If you’re a professional screenwriter and you’re asked to make a change that you think is awful, say “Yes.”
Always say yes.
Destroy the main character? “Yes!” Change that brilliant ending that
brings everything full circle with a twist-and-a-half? “Sure!” If the
producer or director has an idea that’s just god-awful, death-dealing,
movie-wrecking, story-killing, your answer to the request should be a
charming and pleasant “Okay!” Say it with pride. Alacrity, even.
Why? Because saying yes costs you nothing, and gains you much.
When I say “yes,” I’m not agreeing to be slavish. I’m simply agreeing to try.
If I determine that their suggestion is not to be done, I can explain
why. When you remove that initial “no,” you remove 99% of the hostility
and disfunction from the writer-employer relationship while ceding 0%
of your authority and power. And it’s funny. Ever since I began saying
“yes” a few years back, two interesting things have come to pass.
I haven’t had to write anything I didn’t believe in…
…and no one’s fired me.
I don’t agree with this advice… and I’ve never been fired. What I don’t do is say "No." What I might say is "That’s an interesting thought, but here’s what will happen to the story if I do it," or "I don’t think that’s a good idea, and here’s why," or "Let me think about it." But I never say yes to a note I have no intention of doing. But that’s if I’m writing a TV movie or a feature or a pilot.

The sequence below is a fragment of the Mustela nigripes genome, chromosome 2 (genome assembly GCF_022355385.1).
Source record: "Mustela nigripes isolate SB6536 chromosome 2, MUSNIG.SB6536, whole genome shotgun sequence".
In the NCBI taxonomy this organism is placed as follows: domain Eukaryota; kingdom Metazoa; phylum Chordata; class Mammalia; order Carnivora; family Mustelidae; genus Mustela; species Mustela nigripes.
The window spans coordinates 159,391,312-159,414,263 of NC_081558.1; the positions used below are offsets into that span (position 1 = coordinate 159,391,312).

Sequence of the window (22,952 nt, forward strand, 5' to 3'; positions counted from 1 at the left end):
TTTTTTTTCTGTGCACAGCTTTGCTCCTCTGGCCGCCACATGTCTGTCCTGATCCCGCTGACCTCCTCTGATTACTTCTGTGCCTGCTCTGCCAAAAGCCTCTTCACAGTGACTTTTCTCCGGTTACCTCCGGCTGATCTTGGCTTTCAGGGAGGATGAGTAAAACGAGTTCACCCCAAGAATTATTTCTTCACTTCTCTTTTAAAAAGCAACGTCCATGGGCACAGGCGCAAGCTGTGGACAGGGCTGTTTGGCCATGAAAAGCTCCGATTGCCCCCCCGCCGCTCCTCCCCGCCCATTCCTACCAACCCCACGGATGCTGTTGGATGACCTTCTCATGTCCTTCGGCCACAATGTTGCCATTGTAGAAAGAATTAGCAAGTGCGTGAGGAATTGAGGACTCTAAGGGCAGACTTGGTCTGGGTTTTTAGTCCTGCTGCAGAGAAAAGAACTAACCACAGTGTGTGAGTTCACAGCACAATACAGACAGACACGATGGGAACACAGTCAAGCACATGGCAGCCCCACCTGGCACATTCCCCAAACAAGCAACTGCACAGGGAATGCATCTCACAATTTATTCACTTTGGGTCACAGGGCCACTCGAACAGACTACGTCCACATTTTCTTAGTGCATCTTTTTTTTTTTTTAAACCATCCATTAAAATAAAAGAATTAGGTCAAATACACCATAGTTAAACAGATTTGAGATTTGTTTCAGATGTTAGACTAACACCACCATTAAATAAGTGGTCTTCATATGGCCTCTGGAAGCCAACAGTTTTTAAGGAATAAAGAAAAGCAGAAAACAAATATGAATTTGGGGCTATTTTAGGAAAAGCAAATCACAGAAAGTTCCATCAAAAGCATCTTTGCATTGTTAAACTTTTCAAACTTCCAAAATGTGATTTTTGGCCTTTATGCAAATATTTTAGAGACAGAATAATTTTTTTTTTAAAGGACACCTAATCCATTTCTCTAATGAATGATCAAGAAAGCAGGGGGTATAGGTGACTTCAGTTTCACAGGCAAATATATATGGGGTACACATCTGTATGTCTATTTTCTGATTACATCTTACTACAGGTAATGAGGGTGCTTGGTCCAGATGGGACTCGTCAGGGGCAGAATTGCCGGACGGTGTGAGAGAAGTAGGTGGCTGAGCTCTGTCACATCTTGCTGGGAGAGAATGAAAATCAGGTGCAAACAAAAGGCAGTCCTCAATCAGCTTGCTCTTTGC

On the other hand, if I am writing a freelance episode of a TV series, I might respond to a bad note by saying "if I do that, here’s how it will impact the story," but I won’t press the point if the executive producer disagrees. I will always say "Yes." I will always do the note, gladly and with no argument, no matter what. Why? Because your job on a TV series is to do what the showrunner wants. It’s his show, his characters, not yours. You are a carpenter. You have come to do a job in his house. Your job is to do what the customer wants to the very best of your ability.